THE HAGUE (Web Desk) – Dutch police have joined forces with Guard From Above, a raptor-training security firm based in Netherlands, to keep wayward drones from causing trouble by snatching them out of the sky. They are using an ingenious,
THE HAGUE (Web Desk) – Dutch police have joined forces with Guard From Above, a raptor-training security firm based in Netherlands, to keep wayward drones from causing trouble by snatching them out of the sky.
They are using an ingenious, low-cost, totally organic solution to the country’s increasing drone problem – they’re having eagles trained to attack the flying machine as they would their usual prey.
Drones are becoming a major problem all over the world – they block airspace and interfere with official operations like emergency air ambulance landings.
Despite regulations, drone operators are able to get away with misuse. They’re often hidden from view, making it very difficult for authorities to detect their exact position and take action against them.
The Dutch police were looking at tech-based solutions like remotely taking control of drone operating systems, but forcing a drone to autoland could backfire as it could go completely out of control.
Thankfully, raptor training company ‘Guard From Above’ came up with a much better idea – to make use of eagles’ natural hunting instincts.
Guard From Above claims to be the first company in the world to use birds of prey to intercept hostile drones, the Oddity Central reported.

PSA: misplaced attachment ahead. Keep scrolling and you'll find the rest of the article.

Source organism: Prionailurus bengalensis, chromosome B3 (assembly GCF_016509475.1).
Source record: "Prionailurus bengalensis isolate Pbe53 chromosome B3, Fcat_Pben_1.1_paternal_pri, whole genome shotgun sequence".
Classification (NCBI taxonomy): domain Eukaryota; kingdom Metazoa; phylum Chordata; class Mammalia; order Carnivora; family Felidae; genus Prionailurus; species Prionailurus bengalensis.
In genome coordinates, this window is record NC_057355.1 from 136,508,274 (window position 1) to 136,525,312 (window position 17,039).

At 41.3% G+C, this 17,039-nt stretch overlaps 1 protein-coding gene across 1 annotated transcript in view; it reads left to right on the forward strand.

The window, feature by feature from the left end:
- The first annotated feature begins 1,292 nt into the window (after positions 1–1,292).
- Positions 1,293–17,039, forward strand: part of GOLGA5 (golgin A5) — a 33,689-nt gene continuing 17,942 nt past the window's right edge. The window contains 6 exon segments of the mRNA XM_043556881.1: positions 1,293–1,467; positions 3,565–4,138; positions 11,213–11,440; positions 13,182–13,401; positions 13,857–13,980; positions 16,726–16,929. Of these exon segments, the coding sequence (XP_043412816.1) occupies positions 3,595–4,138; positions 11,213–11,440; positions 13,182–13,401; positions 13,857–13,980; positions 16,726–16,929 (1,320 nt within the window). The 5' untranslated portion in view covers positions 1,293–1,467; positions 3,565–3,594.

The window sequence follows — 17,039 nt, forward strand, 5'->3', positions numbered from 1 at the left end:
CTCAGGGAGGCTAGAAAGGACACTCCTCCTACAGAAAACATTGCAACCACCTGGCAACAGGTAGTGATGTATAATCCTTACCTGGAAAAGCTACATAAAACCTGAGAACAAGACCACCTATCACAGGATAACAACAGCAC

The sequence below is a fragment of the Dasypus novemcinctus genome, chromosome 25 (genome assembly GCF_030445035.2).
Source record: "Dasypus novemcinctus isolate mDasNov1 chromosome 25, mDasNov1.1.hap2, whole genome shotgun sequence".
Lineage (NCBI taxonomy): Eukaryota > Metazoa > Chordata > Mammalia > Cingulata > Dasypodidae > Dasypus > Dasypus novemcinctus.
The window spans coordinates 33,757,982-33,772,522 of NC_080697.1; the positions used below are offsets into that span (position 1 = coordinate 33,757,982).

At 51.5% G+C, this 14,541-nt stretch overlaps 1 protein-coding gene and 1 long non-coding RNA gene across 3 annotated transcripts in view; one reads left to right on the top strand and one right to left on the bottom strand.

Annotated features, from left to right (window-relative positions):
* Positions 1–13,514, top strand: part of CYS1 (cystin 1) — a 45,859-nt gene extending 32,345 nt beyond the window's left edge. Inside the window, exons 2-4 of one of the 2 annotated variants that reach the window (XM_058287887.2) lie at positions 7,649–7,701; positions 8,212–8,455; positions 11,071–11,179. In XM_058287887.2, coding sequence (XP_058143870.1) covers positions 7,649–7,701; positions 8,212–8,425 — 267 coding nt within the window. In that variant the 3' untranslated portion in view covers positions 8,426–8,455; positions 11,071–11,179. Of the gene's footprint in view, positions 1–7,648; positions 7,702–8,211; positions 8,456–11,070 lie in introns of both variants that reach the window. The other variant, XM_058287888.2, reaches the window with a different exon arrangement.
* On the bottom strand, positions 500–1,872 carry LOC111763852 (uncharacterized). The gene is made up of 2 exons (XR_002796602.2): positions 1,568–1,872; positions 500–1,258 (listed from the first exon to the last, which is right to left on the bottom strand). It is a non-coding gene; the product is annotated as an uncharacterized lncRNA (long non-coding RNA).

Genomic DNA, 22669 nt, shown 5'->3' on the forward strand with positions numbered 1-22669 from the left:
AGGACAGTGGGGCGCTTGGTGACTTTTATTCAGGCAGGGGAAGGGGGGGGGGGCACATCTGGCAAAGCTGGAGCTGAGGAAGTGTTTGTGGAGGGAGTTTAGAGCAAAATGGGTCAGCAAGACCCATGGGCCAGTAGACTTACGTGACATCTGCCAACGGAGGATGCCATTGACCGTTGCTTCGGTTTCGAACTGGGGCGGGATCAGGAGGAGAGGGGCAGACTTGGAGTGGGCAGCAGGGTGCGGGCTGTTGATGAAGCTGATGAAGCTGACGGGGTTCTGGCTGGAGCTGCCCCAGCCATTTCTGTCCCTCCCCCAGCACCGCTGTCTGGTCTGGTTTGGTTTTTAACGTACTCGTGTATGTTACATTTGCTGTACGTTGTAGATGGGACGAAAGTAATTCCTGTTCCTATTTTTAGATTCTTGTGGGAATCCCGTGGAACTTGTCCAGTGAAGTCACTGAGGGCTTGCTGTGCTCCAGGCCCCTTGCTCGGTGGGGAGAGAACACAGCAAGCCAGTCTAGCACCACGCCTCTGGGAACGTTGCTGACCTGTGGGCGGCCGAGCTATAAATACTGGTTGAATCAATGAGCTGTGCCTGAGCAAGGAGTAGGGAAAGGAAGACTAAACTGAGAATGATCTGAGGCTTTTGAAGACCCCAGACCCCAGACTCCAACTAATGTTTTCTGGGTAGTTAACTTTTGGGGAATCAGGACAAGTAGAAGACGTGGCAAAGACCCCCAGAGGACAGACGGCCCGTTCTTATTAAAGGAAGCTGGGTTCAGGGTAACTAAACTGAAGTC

They’re now assisting the Dutch police force to create a fleet of police eagles that are trained to attack and snatch drones in mid-air using their strong talons.
“The eagle sees the drone as its prey,” explained Sjoerd Hoogendoorn, who works for the company. “So he tries to take it to a safe location and guard it once he gets there.”
The practicality of the idea is currently being tested – it’ll be a couple of months before they decide if it’s the best solution or not.
Eagles are highly skilled at mid-air intercepts, so there isn’t much risk of the drone going out of control or falling on people. But with larger drones the safety of the birds could be a concern – their legs or talons might suffer some damage from large carbon fiber parts.
To solve this problem, the company is also working on a protection system for the birds.
In a video the company released over the weekend, an eagle is set loose on a quadcopter hovering inside a training center. The bird swoops down on the drone in midair, snatches it with its talons and carries it to a corner of the facility.
Using birds to take down drones is that latest in a series of attempts to tackle unwanted unmanned aerial vehicles (UAVs). In Japan, drones using nets have been developed to capture rogue UAV that might threaten disruptions along flight paths.
A team of British contractors have developed a “death ray” for drones that can disable them in flight.